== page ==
Acknowledging yourself  is more than giving yourself a compliment; a true acknowledgement is really a behavioral description. An example would be telling yourself:  “Good job – you asserted yourself and got the result you wanted.” Or:  “You didn’t really want to make that call, but you did and and you really connected with that client .”

When you take the time to acknowledge your accomplishments, you help your brain make the connection between the actions you took and the success you achieved, making future successes more likely to occur.  Acknowledging yourself is also a great instant self-confidence booster.

 

(c)2012

Kate Sanner

CEO and Founder of Vivacity®

http://VivacityNow.com

Coach and Consultant at KateSanner.com

A Division of Vivacity®

P.S.  Get a copy of my new free report “Creating a Successful Practice:   Strategies for Every Stage of Your Business” by going to http://www.katesanner.com.  When you sign up, you will also receive a complimentary subscription to my email newsletter “Success Notes”  that will provide you with many more practice (and income) building strategies.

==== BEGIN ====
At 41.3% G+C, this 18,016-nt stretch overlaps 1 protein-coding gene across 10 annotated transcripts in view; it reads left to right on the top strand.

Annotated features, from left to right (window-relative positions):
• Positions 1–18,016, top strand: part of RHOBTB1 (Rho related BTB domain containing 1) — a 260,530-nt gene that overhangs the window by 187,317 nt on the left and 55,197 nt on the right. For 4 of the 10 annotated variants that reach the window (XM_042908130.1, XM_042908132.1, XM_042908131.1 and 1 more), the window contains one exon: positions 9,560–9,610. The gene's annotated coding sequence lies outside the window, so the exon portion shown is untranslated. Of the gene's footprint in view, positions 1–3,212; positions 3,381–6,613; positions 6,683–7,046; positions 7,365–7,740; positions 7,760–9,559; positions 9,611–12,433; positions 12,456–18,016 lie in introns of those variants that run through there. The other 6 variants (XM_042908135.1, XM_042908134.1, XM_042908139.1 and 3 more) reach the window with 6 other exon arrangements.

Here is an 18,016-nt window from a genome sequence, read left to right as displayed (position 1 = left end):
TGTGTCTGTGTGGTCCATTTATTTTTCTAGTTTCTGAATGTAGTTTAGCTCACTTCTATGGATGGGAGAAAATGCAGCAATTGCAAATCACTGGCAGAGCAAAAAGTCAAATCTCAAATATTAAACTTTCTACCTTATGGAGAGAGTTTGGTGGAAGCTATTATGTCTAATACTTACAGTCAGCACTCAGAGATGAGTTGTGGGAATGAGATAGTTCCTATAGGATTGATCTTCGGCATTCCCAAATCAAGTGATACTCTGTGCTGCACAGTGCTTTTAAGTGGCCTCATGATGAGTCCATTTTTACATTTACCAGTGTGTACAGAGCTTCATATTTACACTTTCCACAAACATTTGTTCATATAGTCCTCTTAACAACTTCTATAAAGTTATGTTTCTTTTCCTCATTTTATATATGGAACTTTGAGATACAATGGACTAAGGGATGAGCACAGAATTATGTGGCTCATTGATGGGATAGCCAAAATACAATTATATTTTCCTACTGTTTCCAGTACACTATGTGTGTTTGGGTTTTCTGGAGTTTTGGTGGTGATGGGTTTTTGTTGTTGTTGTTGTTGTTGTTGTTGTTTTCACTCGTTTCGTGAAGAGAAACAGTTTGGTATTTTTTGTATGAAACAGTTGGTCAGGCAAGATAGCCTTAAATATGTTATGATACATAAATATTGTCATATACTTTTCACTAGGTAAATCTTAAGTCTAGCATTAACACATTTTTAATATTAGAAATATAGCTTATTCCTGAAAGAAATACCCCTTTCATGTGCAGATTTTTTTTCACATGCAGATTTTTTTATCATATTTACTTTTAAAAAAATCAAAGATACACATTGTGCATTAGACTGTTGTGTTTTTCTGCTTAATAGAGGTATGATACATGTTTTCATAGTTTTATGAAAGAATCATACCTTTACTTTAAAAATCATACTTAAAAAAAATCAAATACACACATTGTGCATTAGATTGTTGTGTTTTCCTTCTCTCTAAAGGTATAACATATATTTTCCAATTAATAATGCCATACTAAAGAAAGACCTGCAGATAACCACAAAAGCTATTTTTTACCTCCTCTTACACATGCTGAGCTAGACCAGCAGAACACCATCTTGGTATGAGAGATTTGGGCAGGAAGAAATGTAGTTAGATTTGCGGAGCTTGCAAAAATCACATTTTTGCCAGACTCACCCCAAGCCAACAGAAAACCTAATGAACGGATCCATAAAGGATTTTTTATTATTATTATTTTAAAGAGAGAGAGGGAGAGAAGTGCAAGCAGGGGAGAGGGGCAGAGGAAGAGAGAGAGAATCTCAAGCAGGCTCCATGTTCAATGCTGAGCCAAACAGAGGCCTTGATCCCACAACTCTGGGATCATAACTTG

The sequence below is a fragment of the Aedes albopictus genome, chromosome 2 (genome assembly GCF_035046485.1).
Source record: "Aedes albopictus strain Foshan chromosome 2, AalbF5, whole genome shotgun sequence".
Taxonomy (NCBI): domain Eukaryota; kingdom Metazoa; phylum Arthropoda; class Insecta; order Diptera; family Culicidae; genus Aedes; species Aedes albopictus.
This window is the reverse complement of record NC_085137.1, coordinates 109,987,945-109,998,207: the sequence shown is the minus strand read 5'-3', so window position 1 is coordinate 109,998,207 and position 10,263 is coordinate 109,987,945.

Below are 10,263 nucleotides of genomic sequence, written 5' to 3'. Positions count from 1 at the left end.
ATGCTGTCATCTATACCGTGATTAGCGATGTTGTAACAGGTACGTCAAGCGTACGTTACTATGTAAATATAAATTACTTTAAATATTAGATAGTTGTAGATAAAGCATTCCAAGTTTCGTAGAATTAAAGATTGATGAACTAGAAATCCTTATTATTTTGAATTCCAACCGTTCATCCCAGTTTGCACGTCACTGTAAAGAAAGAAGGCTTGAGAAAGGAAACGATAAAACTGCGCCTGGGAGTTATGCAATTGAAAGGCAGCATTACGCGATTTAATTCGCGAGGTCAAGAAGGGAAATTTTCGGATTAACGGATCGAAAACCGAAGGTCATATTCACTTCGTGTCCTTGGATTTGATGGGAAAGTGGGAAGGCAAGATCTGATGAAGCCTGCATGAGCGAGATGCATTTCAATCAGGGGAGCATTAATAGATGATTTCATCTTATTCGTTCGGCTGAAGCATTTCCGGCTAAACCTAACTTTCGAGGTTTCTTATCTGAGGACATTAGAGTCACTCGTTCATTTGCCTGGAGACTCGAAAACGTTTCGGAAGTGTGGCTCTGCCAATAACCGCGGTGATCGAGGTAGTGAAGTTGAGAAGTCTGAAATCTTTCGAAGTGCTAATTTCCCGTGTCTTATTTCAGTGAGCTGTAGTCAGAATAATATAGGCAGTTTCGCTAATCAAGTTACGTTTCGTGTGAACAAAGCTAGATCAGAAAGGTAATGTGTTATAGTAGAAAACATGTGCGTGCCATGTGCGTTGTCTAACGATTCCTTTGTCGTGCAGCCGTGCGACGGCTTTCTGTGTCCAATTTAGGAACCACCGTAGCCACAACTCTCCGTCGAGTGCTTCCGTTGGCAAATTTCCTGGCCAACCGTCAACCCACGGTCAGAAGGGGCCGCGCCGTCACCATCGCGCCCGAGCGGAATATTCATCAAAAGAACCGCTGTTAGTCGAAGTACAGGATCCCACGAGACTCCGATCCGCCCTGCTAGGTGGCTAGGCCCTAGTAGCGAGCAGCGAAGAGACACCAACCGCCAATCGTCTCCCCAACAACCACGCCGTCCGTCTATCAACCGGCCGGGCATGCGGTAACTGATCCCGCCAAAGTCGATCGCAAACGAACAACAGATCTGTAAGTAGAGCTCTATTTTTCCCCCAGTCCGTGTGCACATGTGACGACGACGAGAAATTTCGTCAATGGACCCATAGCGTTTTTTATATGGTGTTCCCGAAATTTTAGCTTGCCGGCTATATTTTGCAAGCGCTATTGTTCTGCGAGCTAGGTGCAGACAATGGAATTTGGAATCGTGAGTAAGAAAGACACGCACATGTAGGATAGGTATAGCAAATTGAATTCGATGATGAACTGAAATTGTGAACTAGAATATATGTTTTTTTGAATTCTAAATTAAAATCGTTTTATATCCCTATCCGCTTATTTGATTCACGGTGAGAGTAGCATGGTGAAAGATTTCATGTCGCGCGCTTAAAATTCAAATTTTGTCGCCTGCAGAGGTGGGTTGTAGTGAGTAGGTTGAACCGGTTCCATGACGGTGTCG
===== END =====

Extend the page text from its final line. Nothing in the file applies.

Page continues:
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In Confidence: Learn to Self-Promote

Sunday, August 12th, 2012

As a woman, you may have been raised to believe that humility is a virtue and to boast or brag about yourself is wrong.  You may have been taught that good work is its own reward or that hard work will get you noticed, so there’s no need to talk about it.  But while it’s important to feel proud of one’s work and to aspire to be self-actualized and independent of the good opinion of others, it doesn’t preclude promoting yourself and your talent.